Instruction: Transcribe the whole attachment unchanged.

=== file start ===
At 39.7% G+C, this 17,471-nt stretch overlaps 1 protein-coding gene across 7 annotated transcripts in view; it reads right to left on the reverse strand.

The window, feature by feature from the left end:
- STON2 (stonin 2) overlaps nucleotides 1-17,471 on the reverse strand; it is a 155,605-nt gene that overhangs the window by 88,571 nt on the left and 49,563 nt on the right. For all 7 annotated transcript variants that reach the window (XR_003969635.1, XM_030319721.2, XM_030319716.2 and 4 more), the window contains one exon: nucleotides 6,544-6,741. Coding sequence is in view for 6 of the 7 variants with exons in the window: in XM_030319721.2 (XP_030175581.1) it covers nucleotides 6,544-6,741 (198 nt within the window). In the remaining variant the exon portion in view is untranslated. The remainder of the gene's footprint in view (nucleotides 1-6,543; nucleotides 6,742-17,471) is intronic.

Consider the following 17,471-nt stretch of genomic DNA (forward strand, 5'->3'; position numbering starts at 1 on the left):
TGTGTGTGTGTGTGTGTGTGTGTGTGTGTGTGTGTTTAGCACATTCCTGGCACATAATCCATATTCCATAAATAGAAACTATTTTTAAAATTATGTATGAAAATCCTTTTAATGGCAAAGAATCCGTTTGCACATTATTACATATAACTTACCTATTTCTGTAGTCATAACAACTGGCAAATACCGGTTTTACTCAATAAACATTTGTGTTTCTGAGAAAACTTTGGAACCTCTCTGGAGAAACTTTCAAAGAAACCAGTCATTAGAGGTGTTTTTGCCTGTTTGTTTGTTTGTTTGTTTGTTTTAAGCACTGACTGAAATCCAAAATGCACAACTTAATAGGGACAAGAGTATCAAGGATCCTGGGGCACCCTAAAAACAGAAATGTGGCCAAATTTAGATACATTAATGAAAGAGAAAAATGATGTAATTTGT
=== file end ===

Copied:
At 39.7% G+C, this 17,471-nt stretch overlaps 1 protein-coding gene across 7 annotated transcripts in view; it reads right to left on the reverse strand.

The window, feature by feature from the left end:
- STON2 (stonin 2) overlaps nucleotides 1-17,471 on the reverse strand; it is a 155,605-nt gene that overhangs the window by 88,571 nt on the left and 49,563 nt on the right. For all 7 annotated transcript variants that reach the window (XR_003969635.1, XM_030319721.2, XM_030319716.2 and 4 more), the window contains one exon: nucleotides 6,544-6,741. Coding sequence is in view for 6 of the 7 variants with exons in the window: in XM_030319721.2 (XP_030175581.1) it covers nucleotides 6,544-6,741 (198 nt within the window). In the remaining variant the exon portion in view is untranslated. The remainder of the gene's footprint in view (nucleotides 1-6,543; nucleotides 6,742-17,471) is intronic.

Consider the following 17,471-nt stretch of genomic DNA (forward strand, 5'->3'; position numbering starts at 1 on the left):
TGTGTGTGTGTGTGTGTGTGTGTGTGTGTGTGTGTTTAGCACATTCCTGGCACATAATCCATATTCCATAAATAGAAACTATTTTTAAAATTATGTATGAAAATCCTTTTAATGGCAAAGAATCCGTTTGCACATTATTACATATAACTTACCTATTTCTGTAGTCATAACAACTGGCAAATACCGGTTTTACTCAATAAACATTTGTGTTTCTGAGAAAACTTTGGAACCTCTCTGGAGAAACTTTCAAAGAAACCAGTCATTAGAGGTGTTTTTGCCTGTTTGTTTGTTTGTTTGTTTGTTTTAAGCACTGACTGAAATCCAAAATGCACAACTTAATAGGGACAAGAGTATCAAGGATCCTGGGGCACCCTAAAAACAGAAATGTGGCCAAATTTAGATACATTAATGAAAGAGAAAAATGATGTAATTTGT